Starbucks locations already seem to be everywhere you look. But starting November 21, the company will take on a new frontier: trains. Starbucks, with the help of Swiss train company SBB, has converted a double-decker car running from Geneva Airport to St. Gallen in Switzerland into a fully functional Starbucks store, complete with wood tables, leather chairs, and, in another first for the company, waitstaff.
Starbucks is no stranger to new concept stores. Strategically, its train is probably most like its mass-fabricated popup store. It's an idea the coffee giant is putting into the wild to see if it might scale because, while big storefronts represent the core of its business, smaller, niche Starbucks offer an opportunity to expand through unused, underserved cracks.
"It was not an easy project," says Liz Muller, director of concept design for Starbucks. "Our stores are made not just to have a wonderful drink, but to connect and have a wonderful experience. We wanted to make sure it feels like a club and that you could see a person across the room, so the train feels more spacious."
So the challenge was not just to fit a coffee counter into the corner, but to pull in all of the elements we associate with Starbucks into a stock mass-commuting platform. That meant accounting for weight, electrical, and fire-safety requirements, of course, but it also meant attaching all those windowed bar seats, shared tables, and the cozy armchairs to the same skeleton of fasteners that seating inside a typical train car would use. In other words, Starbucks architects had to design a whole new social floor plan using the exact same anchors of an old commuter-centric one.
"Just because it’s functional doesn’t mean it can’t be engaging," Muller says, "so we asked, ‘Why can’t we?’ Just because we’re on a train, why can’t it be more comfortable?"
The team’s standpoint was one of naivety, since they'd never designed for a train before, which led them both to learn things (like the reason you don’t see wood tables on trains is because they’re considered too flammable) and to create solutions (like bucking convention by deploying them anyway). In this case, the solution was opting to treat the wood to be flame retardant, plus use of thinner pieces wherever possible (because less wood essentially equates to less kindling). That approach still sounds simpler than it was, of course: Every table and chair was designed and built from scratch and tested by regulators.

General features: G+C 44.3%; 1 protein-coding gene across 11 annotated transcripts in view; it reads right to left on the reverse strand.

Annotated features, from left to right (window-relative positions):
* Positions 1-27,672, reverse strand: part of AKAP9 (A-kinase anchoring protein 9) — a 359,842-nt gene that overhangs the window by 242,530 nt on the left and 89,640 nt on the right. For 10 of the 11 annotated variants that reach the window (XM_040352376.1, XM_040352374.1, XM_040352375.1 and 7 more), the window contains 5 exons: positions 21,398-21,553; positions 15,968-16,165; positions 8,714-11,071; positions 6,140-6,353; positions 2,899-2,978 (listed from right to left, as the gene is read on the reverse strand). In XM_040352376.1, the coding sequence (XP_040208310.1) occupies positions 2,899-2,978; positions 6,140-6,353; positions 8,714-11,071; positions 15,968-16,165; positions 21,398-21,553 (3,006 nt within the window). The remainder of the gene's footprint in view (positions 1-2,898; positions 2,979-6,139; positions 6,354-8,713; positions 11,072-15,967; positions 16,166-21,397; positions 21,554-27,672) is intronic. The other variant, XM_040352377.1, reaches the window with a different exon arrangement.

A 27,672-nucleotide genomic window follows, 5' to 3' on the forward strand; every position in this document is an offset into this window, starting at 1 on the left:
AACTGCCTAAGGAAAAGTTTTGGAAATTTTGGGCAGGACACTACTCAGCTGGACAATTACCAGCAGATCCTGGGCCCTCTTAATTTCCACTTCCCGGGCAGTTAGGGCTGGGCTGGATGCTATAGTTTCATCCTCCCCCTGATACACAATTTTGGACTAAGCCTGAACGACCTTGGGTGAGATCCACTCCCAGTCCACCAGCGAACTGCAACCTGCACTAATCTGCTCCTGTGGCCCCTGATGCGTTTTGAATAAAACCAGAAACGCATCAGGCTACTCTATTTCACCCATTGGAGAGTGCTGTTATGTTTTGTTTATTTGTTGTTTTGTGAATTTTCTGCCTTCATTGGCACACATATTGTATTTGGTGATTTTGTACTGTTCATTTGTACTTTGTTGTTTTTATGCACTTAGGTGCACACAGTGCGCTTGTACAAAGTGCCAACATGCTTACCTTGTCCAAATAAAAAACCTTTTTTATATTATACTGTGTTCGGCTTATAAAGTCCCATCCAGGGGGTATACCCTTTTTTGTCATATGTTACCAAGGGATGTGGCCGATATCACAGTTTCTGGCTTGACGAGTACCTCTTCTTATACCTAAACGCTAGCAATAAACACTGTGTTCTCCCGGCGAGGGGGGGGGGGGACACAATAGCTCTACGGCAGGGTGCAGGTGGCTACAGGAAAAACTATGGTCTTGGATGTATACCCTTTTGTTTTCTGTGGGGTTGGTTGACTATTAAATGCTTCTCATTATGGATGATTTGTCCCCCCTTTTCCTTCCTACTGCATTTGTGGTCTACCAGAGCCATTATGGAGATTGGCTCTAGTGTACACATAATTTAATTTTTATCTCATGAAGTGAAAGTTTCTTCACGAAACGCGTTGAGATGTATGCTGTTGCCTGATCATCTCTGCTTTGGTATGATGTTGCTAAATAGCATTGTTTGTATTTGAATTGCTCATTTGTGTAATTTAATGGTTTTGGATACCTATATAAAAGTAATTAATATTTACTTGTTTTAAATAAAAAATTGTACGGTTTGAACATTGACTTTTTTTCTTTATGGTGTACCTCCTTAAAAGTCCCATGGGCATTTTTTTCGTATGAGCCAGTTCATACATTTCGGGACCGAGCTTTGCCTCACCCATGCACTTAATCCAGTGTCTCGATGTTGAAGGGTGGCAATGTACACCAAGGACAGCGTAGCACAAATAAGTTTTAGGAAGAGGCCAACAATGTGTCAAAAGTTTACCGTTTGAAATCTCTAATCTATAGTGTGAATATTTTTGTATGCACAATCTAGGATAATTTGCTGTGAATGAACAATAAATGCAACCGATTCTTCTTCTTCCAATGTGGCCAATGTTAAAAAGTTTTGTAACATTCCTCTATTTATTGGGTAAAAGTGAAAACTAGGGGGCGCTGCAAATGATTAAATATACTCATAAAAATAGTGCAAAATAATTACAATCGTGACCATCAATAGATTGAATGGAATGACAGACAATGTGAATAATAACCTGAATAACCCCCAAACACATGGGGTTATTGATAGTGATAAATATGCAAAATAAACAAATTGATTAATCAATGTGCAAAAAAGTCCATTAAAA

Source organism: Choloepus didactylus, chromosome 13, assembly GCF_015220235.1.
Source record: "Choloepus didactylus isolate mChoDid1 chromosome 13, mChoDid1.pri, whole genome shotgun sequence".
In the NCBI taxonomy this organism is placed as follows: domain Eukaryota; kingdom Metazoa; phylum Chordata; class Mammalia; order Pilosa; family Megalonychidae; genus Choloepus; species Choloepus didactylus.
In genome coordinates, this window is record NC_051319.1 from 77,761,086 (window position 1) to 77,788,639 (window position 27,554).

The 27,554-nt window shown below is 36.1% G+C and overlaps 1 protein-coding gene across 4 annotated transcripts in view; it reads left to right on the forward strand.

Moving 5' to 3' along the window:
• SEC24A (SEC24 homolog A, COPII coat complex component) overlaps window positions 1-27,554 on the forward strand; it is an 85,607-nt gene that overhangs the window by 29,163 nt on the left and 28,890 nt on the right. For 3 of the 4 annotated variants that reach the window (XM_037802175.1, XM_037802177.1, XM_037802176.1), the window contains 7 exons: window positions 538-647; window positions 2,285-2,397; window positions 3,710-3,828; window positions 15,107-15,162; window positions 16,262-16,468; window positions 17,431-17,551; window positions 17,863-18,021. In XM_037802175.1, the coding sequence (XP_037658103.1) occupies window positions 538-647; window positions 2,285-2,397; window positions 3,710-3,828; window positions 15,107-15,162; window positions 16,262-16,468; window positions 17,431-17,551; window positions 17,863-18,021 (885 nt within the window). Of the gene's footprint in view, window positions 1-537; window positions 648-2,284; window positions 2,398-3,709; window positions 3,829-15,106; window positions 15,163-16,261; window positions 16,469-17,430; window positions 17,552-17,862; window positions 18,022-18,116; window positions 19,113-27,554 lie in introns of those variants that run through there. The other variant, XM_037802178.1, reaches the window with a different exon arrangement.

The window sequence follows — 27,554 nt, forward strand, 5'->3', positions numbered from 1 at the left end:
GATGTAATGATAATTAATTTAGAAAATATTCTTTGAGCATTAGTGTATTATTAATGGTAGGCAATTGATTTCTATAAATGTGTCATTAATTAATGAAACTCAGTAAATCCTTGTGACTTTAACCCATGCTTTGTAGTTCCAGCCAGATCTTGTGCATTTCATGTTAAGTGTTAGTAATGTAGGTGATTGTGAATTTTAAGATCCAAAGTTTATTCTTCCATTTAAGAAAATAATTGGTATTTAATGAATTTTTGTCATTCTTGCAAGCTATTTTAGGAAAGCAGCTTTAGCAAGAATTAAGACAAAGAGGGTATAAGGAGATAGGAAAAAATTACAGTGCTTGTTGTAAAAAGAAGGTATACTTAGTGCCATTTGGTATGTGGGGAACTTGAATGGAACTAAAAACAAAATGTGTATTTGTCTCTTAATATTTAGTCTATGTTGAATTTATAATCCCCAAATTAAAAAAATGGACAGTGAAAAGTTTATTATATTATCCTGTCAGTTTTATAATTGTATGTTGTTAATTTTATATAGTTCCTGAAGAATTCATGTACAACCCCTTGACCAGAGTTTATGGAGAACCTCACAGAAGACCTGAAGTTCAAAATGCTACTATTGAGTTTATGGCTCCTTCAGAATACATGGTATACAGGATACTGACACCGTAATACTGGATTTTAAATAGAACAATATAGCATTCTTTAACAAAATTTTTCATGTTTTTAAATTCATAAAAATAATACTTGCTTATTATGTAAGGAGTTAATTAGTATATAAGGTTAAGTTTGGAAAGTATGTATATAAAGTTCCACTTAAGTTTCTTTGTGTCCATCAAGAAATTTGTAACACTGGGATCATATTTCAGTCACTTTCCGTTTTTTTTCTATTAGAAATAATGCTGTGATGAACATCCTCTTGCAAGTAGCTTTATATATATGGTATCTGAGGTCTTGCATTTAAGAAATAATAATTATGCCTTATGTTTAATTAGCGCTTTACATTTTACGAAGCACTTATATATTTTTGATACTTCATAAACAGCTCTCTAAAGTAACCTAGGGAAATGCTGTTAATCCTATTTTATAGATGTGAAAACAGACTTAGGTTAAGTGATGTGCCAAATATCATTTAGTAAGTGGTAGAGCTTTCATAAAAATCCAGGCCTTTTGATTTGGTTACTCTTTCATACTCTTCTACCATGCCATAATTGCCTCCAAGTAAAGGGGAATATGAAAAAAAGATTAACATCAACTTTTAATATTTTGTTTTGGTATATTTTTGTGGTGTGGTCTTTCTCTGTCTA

"You design a new chair, maybe one version is light cream and one in dark cream," Muller explains. "You build eight of each, they set them afire, and if you have a high score, you pass."
In the end, designers were able to seat 50 commuters at once—just six fewer than a stock train car—while also having the same three core seating arrangements you find in a Starbucks store for different customers: Commuters just one stop from their destination may snag a stool at the bar, while those on a longer journey could head upstairs to sit in a plush armchair or at a shared "community table."
"We wanted to offer you the ability to choose," Muller explains. "If your journey is short, you might choose to sit at the bar window. But having a small community table creates the opportunity to use a laptop or have lunch."
Furniture aside, it’s all of the small touches that make the project so compelling. The bottom floor was carpeted to absorb noise in the space. Surfaces have clocklike maple inlays to acknowledge Switzerland’s love affair with timepieces. A waiter takes and delivers an order upstairs so that people wouldn’t need to claim their seat, run downstairs to the line, and run back up—which Starbucks designers witnessed happening in their own field research. (A waiter can also serve the ground floor for good measure.) And in a very cool touch, tables are treated to have a textured surface, plus they wobble the slightest bit as a train comes into the station, to prevent spilling your coffee.
In a world of travel increasingly chasing new ways to charge for a few inches of legroom, Starbucks’s latest concept has certain promise: that travel can still be as much about the journey as the destination—assuming other companies make the effort.
"I wonder sometimes that our customers won’t understand truly what this took," Muller concludes. And, of course, they won’t, which is a hallmark of any good design, isn’t it?